The Case for Intellectual Property Private Investigators in Trademark Counterfeiting Cases


Why specialized private investigators can make or break a counterfeiting prosecution

Counterfeiting is one of those crimes every successful business fears. Trademark counterfeiting is particularly worrisome. The crime can take many different forms, but simply understood, it is the practice of affixing a company’s logo or other identifying marks to phony, inferior-quality merchandise.

The ramifications of this practice are vast. Companies that have spent valuable time and resources building a strong brand can have their reputation decimated in a matter of months. Regrettably, the availability of online marketplaces like Amazon and eBay has only made it easier for counterfeiters to operate. Negative product reviews on those sites have also made the process of brand erosion faster and more devastating than ever.

Consequently, the identification and prosecution of trademark counterfeiters is paramount in today’s retail environment. One of the most effective ways to ensure prosecution is through the use of specialized private investigators who have the expertise, knowledge, and real-world experience needed to gather evidence and preserve it in a way that allows for its use at trial.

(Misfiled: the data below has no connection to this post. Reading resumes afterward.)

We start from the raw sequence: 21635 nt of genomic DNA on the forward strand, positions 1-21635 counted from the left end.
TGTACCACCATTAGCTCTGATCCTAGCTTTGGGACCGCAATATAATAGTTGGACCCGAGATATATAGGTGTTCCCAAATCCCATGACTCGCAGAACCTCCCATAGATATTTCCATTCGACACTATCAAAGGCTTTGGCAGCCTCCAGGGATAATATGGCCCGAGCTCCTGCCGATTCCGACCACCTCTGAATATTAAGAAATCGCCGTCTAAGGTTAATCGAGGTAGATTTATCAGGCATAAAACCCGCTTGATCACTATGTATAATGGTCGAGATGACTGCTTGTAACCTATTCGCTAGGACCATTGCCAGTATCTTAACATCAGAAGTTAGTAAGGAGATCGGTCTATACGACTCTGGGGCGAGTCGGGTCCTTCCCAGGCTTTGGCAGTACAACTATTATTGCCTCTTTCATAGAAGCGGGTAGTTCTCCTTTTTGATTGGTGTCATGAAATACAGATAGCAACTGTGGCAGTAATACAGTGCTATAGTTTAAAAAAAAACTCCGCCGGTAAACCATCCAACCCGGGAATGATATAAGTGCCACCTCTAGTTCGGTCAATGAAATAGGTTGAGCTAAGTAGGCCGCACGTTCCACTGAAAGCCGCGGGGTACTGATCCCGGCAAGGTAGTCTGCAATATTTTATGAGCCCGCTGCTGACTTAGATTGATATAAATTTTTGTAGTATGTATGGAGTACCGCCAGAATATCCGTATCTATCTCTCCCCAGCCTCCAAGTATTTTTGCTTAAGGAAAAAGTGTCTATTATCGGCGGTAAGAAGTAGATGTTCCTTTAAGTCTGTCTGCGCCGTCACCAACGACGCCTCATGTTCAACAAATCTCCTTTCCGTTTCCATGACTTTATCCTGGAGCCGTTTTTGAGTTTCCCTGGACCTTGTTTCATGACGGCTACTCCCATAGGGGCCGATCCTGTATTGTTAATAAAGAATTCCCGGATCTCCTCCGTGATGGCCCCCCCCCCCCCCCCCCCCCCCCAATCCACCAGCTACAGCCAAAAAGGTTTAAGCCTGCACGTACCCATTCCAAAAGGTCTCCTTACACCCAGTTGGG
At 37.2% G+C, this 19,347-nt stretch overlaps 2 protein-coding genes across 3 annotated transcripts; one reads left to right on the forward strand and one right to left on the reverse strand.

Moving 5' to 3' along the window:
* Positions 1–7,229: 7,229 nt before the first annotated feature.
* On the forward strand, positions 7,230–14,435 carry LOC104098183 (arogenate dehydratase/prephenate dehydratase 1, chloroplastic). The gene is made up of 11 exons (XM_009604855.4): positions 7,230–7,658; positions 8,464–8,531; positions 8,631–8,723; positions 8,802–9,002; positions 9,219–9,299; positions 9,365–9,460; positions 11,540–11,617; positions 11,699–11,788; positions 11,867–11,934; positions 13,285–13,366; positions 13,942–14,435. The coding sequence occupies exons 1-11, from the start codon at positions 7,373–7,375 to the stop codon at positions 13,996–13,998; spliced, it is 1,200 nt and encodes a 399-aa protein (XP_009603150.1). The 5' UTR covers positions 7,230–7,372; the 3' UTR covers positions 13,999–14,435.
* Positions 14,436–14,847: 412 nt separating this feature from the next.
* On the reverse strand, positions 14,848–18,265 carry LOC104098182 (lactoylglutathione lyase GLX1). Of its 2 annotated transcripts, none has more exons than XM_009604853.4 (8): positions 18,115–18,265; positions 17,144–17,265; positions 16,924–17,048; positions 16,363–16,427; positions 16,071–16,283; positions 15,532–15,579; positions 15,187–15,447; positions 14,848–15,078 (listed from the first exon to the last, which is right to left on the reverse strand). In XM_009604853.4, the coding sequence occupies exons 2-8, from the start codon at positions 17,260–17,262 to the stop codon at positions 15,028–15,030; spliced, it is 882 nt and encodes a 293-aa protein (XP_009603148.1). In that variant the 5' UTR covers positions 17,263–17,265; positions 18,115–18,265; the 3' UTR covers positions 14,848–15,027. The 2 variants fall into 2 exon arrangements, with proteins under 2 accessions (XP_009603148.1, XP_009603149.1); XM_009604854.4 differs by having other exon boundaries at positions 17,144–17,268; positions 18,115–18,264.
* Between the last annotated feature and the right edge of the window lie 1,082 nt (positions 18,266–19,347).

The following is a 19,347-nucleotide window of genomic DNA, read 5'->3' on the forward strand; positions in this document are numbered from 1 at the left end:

This article explores some of the challenges of criminal trademark counterfeiting cases, and makes the case for using focused private investigation firms to put an end to your company’s counterfeiting nightmares.

Where Trademark Counterfeiting Prosecutions Take Place

When most people think about the legal intricacies of counterfeiting, they tend to think of it as a federal crime that can only be prosecuted by U.S. Attorneys. Indeed, trademark counterfeiting is criminalized by important federal legislation, such as the 1984 Trademark Counterfeiting Act and the Stop Counterfeiting in Manufactured Goods Act. It is also true that agencies such as the FBI, Customs & Border Protection, and Department of Homeland Security have niche divisions responsible for investigating these crimes.

Nonetheless, the Federal Government is loath to pursue trademark counterfeiting in criminal courts, preferring instead that companies work out their business grievances in civil cases. Moreover, the feds tend to be focused on large-scale, multi-state, or international prosecutions. Meanwhile, scores of businesses are suffering from counterfeiting operations that fail to meet the federal thresholds.

Fortunately, most states now have criminal counterfeiting statutes on the books (this was not the case when we began doing intellectual property investigations in the early 1990s). In many cases, the prosecution thresholds for a state counterfeiting conviction are lower than those required in Federal Court. Furthermore, the laws regarding admissibility of evidence can be substantially different from state to state. As explained in the following section, having an investigator who understands those legal distinctions can make or break a counterfeiting prosecution.